Soil C, N and P cycling enzyme responses to nutrient limitation under elevated CO2

Ben Keane*, Marcel R. Hoosbeek, Christopher R. Taylor, Franco Miglietta, Gareth K. Phoenix, Iain P. Hartley

*Corresponding author for this work

Research output: Contribution to journalArticleAcademicpeer-review

19 Citations (Scopus)


Abstract: Elevated CO2 (eCO2) can stimulate plant productivity and increase carbon (C) input to soils, but nutrient limitation restricts productivity. Despite phosphorus (P)-limited ecosystems increasing globally, it is unknown how nutrient cycling, particularly soil microbial extra cellular enzyme activity (EEA), will respond to eCO2 in such ecosystems. Long-term nutrient manipulation plots from adjacent P-limited acidic and limestone grasslands were exposed to eCO2 (600 ppm) provided by a mini-Free Air CO2 Enrichment system. P-limitation was alleviated (35 kg-P ha−1 y−1 (P35)), exacerbated (35 kg-N ha−1 y−1 (N35), 140 kg-N ha−1 y−1 (N140)), or maintained (control (P0N0)) for > 20 years. We measured EEAs of C-, N- and P-cycling enzymes (1,4-β-glucosidase, cellobiohydrolase, N-acetyl β-D-glucosaminidase, leucine aminopeptidase, and acid phosphatase) and compared C:N:P cycling enzyme ratios using a vector analysis. Potential acid phosphatase activity doubled under N additions relative to P0N0 and P35 treatments. Vector analysis revealed reduced C-cycling investment and increased P-cycling investment under eCO2. Vector angle significantly increased with P-limitation (P35 < P0N0 < N35 < N140) indicating relatively greater investment in P-cycling enzymes. The limestone grassland was more C limited than the acidic grassland, characterised by increased vector length, C:N and C:P enzyme ratios. The absence of interactions between grassland type and eCO2 or nutrient treatment for all enzyme indicators signaled consistent responses to changing P-limitation and eCO2 in both grasslands. Our findings suggest that eCO2 reduces C limitation, allowing increased investment in P- and N-cycle enzymes with implications for rates of nutrient cycling, potentially alleviating nutrient limitation of ecosystem productivity under eCO2. Graphic abstract: [InlineMediaObject not available: see fulltext.]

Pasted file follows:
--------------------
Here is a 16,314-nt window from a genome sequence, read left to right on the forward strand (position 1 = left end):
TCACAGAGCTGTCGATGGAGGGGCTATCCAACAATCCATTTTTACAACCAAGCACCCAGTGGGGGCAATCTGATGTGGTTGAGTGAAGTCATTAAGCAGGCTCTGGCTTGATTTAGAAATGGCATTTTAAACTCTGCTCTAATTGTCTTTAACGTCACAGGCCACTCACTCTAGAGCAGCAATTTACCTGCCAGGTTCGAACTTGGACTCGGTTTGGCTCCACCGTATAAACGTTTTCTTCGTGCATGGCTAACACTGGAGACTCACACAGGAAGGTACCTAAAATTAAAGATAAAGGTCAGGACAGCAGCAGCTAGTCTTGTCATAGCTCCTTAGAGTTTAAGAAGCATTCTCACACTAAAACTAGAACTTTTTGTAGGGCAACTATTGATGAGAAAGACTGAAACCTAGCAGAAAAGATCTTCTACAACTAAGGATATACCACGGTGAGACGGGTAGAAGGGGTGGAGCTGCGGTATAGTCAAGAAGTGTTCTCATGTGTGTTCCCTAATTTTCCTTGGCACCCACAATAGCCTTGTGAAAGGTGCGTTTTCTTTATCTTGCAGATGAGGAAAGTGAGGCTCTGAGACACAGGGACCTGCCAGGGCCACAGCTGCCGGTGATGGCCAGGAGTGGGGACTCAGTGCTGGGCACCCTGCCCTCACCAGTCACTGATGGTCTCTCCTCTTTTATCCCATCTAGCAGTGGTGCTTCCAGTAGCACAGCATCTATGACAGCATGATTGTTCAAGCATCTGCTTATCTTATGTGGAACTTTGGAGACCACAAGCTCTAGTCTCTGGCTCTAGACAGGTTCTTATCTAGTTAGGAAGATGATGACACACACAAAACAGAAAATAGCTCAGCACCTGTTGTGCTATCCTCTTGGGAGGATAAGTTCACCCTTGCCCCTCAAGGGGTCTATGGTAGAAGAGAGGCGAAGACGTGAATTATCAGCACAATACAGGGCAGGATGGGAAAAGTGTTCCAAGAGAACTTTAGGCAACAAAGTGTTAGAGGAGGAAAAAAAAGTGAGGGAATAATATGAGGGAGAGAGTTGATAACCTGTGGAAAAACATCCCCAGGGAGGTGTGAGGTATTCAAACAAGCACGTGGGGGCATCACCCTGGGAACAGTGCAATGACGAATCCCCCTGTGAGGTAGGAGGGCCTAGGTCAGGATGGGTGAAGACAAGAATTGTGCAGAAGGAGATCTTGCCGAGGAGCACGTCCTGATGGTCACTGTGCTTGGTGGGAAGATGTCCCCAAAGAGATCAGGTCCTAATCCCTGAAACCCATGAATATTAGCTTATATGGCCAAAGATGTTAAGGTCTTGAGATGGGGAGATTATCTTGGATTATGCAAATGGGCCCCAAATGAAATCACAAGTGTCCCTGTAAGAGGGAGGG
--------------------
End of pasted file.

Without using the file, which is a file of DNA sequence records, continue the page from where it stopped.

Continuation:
Original languageEnglish
Pages (from-to)221-235
Early online date10 Nov 2020
Publication statusPublished - Dec 2020


  • Climate change
  • eCO
  • Enzyme stoichiometry
  • Nitrogen
  • Phosphorus
  • Soil microbe


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